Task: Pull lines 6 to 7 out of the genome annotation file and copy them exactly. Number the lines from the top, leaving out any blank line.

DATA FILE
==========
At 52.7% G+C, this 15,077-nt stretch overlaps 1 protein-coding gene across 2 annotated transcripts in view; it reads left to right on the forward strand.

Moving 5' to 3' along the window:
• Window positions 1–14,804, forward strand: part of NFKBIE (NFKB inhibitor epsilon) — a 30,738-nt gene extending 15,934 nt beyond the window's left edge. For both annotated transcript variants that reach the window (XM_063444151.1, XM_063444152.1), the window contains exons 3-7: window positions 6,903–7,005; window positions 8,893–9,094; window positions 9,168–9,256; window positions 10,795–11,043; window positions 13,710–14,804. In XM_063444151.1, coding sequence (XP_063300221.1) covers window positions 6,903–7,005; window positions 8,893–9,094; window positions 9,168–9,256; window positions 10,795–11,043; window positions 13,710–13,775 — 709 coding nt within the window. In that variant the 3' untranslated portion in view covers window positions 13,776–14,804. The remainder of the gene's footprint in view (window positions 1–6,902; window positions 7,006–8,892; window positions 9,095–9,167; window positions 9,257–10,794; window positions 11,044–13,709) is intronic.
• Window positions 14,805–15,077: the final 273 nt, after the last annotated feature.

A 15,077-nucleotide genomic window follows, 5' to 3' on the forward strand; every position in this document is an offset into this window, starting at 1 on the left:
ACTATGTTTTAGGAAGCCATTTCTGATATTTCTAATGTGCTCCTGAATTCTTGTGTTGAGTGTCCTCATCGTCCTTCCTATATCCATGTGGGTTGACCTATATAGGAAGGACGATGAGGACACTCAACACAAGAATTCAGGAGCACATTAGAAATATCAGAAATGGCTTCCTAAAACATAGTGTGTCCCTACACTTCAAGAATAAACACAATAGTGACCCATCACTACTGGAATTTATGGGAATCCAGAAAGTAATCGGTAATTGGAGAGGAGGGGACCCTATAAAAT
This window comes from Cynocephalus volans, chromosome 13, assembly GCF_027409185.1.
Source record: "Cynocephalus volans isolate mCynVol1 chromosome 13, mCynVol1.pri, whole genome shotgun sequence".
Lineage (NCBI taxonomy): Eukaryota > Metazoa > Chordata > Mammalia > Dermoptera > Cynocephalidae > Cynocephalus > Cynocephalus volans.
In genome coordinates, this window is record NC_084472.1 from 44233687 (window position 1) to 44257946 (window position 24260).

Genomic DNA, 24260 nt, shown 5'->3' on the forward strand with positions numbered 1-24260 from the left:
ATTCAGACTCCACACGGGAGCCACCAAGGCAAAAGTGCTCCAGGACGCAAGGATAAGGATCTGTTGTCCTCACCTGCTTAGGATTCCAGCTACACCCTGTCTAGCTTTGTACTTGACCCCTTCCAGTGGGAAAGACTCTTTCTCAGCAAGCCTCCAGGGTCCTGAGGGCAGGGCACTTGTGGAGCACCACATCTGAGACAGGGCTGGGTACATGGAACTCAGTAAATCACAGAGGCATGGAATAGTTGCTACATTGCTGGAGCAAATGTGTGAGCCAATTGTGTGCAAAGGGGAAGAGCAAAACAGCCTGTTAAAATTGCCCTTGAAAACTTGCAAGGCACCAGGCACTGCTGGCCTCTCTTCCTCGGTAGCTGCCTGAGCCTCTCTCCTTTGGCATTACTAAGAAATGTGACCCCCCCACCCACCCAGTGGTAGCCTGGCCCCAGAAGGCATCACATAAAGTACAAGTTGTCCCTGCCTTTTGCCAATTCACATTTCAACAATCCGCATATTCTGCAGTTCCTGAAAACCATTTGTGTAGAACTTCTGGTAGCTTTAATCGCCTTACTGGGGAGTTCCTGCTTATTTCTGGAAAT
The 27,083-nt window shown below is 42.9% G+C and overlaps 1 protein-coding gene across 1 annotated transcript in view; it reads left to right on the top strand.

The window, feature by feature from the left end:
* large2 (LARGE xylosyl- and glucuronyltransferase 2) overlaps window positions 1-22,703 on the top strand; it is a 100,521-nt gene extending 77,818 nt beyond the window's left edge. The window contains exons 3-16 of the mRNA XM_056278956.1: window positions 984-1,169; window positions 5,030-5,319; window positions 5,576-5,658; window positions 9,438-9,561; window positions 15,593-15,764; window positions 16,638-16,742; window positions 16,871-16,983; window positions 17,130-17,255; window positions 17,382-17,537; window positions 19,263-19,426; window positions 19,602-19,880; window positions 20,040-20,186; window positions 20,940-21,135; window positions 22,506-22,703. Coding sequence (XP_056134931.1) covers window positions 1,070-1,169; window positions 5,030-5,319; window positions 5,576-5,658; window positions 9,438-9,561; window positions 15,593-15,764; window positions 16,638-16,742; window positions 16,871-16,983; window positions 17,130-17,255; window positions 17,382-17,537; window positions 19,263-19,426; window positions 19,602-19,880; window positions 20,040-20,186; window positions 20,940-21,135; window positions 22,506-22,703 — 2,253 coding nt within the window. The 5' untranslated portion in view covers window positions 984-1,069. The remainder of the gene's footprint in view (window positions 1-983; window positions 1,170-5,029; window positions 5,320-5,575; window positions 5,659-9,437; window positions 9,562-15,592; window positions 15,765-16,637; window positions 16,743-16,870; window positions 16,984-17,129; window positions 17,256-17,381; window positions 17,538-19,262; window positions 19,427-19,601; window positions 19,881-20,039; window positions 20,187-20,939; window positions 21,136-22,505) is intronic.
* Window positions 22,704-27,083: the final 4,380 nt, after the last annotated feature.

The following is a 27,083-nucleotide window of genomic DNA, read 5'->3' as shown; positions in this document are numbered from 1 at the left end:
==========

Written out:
ACTATGTTTTAGGAAGCCATTTCTGATATTTCTAATGTGCTCCTGAATTCTTGTGTTGAGTGTCCTCATCGTCCTTCCTATATCCATGTGGGTTGACCTATATAGGAAGGACGATGAGGACACTCAACACAAGAATTCAGGAGCACATTAGAAATATCAGAAATGGCTTCCTAAAACATAGTGTGTCCCTACACTTCAAGAATAAACACAATAGTGACCCATCACTACTGGAATTTATGGGAATCCAGAAAGTAATCGGTAATTGGAGAGGAGGGGACCCTATAAAAT
This window comes from Cynocephalus volans, chromosome 13, assembly GCF_027409185.1.